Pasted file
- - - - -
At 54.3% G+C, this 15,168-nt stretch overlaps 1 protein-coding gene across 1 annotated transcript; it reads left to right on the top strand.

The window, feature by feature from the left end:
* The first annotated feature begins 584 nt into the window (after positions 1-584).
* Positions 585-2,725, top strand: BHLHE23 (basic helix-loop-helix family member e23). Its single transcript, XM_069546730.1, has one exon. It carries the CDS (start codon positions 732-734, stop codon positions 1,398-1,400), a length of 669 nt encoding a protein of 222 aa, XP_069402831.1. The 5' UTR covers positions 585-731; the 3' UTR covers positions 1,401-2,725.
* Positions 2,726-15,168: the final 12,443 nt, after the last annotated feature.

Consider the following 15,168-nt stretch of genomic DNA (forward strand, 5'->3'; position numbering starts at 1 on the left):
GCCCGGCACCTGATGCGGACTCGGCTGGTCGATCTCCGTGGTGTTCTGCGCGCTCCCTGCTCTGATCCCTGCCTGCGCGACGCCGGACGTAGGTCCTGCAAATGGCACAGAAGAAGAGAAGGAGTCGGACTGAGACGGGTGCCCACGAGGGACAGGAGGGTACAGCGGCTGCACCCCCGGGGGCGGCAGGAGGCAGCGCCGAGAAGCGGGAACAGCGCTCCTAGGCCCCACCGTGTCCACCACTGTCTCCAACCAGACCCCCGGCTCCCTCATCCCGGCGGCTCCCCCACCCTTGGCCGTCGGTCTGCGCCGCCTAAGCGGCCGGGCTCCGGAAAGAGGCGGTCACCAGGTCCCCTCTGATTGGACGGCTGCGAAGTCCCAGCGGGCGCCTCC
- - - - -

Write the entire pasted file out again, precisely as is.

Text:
At 54.3% G+C, this 15,168-nt stretch overlaps 1 protein-coding gene across 1 annotated transcript; it reads left to right on the top strand.

The window, feature by feature from the left end:
* The first annotated feature begins 584 nt into the window (after positions 1-584).
* Positions 585-2,725, top strand: BHLHE23 (basic helix-loop-helix family member e23). Its single transcript, XM_069546730.1, has one exon. It carries the CDS (start codon positions 732-734, stop codon positions 1,398-1,400), a length of 669 nt encoding a protein of 222 aa, XP_069402831.1. The 5' UTR covers positions 585-731; the 3' UTR covers positions 1,401-2,725.
* Positions 2,726-15,168: the final 12,443 nt, after the last annotated feature.

Consider the following 15,168-nt stretch of genomic DNA (forward strand, 5'->3'; position numbering starts at 1 on the left):
GCCCGGCACCTGATGCGGACTCGGCTGGTCGATCTCCGTGGTGTTCTGCGCGCTCCCTGCTCTGATCCCTGCCTGCGCGACGCCGGACGTAGGTCCTGCAAATGGCACAGAAGAAGAGAAGGAGTCGGACTGAGACGGGTGCCCACGAGGGACAGGAGGGTACAGCGGCTGCACCCCCGGGGGCGGCAGGAGGCAGCGCCGAGAAGCGGGAACAGCGCTCCTAGGCCCCACCGTGTCCACCACTGTCTCCAACCAGACCCCCGGCTCCCTCATCCCGGCGGCTCCCCCACCCTTGGCCGTCGGTCTGCGCCGCCTAAGCGGCCGGGCTCCGGAAAGAGGCGGTCACCAGGTCCCCTCTGATTGGACGGCTGCGAAGTCCCAGCGGGCGCCTCC